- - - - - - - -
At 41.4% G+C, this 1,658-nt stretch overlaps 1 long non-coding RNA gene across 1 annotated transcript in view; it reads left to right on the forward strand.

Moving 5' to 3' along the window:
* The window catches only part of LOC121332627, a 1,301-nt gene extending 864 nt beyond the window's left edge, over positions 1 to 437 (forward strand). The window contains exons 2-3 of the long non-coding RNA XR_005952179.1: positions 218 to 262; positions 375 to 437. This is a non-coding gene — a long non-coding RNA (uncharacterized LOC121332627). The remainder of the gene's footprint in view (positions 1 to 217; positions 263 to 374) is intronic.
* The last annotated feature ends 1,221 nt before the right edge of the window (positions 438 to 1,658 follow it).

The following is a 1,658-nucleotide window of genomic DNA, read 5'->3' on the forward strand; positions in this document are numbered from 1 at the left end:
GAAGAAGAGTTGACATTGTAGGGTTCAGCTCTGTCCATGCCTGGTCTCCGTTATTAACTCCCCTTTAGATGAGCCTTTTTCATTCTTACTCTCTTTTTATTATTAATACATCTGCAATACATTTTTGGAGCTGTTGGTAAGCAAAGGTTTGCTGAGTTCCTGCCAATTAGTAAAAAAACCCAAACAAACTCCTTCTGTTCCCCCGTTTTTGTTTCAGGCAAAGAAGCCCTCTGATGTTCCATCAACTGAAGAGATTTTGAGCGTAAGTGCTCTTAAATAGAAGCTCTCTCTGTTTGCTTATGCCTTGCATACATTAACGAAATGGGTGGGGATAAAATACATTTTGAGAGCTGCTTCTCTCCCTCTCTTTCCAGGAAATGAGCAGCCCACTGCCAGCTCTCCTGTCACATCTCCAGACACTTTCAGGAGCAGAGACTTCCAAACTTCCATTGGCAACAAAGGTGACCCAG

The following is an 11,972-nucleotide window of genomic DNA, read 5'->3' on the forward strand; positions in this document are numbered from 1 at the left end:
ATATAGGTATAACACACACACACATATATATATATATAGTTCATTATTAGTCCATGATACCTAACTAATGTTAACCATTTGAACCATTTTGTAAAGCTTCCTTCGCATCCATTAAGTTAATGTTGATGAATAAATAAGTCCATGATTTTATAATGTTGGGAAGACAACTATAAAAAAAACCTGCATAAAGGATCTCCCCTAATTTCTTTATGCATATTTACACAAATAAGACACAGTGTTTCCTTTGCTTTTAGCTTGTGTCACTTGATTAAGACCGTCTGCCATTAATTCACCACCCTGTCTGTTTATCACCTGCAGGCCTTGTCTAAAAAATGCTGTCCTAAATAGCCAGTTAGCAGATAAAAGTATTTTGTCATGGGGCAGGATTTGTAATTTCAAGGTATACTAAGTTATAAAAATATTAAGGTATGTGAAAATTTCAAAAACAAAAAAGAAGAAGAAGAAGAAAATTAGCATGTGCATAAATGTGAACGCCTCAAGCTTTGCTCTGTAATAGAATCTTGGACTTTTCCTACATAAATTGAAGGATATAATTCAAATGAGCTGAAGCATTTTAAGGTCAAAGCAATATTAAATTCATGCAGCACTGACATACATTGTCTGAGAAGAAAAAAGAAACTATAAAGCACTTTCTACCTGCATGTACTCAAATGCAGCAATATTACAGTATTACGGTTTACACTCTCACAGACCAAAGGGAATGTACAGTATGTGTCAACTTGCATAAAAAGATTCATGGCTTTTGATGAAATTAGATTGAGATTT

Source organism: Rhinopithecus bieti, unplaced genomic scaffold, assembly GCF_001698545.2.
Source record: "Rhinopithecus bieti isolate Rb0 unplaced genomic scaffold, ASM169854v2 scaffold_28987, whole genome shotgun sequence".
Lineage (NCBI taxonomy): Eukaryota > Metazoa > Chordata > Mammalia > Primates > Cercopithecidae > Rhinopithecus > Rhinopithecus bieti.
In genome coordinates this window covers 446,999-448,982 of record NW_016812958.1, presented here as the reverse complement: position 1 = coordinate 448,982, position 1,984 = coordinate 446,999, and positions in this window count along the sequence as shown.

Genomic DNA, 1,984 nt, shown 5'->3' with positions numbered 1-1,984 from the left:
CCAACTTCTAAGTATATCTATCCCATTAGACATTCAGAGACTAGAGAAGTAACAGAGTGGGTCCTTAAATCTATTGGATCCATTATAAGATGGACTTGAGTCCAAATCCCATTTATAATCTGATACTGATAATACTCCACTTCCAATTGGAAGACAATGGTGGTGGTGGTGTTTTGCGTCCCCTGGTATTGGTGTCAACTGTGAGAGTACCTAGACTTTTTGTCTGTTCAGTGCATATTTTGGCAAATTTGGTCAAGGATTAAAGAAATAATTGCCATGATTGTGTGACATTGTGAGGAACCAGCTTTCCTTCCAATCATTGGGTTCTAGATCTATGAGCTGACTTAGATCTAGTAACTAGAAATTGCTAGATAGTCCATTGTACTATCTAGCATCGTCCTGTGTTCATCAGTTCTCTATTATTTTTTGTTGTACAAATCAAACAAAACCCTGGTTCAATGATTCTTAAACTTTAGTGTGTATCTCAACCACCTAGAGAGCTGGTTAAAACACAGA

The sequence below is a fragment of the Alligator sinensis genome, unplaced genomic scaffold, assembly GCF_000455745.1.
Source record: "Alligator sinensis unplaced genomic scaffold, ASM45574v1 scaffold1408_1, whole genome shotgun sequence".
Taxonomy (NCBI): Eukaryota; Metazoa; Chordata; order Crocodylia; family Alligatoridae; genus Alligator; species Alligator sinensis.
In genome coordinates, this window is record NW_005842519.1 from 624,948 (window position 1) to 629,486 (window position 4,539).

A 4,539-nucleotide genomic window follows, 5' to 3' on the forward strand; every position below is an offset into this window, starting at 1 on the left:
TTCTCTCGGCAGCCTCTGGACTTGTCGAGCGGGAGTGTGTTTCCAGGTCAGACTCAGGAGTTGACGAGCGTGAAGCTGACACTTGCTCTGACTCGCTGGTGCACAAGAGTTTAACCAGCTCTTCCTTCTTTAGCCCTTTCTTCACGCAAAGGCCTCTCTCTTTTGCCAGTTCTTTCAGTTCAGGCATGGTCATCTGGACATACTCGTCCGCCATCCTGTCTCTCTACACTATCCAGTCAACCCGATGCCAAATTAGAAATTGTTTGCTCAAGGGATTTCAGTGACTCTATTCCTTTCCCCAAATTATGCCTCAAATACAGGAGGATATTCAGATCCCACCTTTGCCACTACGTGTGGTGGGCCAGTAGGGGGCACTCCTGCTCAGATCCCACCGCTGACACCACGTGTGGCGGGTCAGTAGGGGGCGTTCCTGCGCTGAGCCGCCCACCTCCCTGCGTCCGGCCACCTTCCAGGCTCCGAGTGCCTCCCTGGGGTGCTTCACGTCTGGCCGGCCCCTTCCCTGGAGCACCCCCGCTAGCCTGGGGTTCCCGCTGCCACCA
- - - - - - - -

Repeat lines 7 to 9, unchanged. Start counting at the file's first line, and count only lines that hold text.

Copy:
The following is an 11,972-nucleotide window of genomic DNA, read 5'->3' on the forward strand; positions in this document are numbered from 1 at the left end:
ATATAGGTATAACACACACACACATATATATATATATAGTTCATTATTAGTCCATGATACCTAACTAATGTTAACCATTTGAACCATTTTGTAAAGCTTCCTTCGCATCCATTAAGTTAATGTTGATGAATAAATAAGTCCATGATTTTATAATGTTGGGAAGACAACTATAAAAAAAACCTGCATAAAGGATCTCCCCTAATTTCTTTATGCATATTTACACAAATAAGACACAGTGTTTCCTTTGCTTTTAGCTTGTGTCACTTGATTAAGACCGTCTGCCATTAATTCACCACCCTGTCTGTTTATCACCTGCAGGCCTTGTCTAAAAAATGCTGTCCTAAATAGCCAGTTAGCAGATAAAAGTATTTTGTCATGGGGCAGGATTTGTAATTTCAAGGTATACTAAGTTATAAAAATATTAAGGTATGTGAAAATTTCAAAAACAAAAAAGAAGAAGAAGAAGAAAATTAGCATGTGCATAAATGTGAACGCCTCAAGCTTTGCTCTGTAATAGAATCTTGGACTTTTCCTACATAAATTGAAGGATATAATTCAAATGAGCTGAAGCATTTTAAGGTCAAAGCAATATTAAATTCATGCAGCACTGACATACATTGTCTGAGAAGAAAAAAGAAACTATAAAGCACTTTCTACCTGCATGTACTCAAATGCAGCAATATTACAGTATTACGGTTTACACTCTCACAGACCAAAGGGAATGTACAGTATGTGTCAACTTGCATAAAAAGATTCATGGCTTTTGATGAAATTAGATTGAGATTT

Source organism: Rhinopithecus bieti, unplaced genomic scaffold, assembly GCF_001698545.2.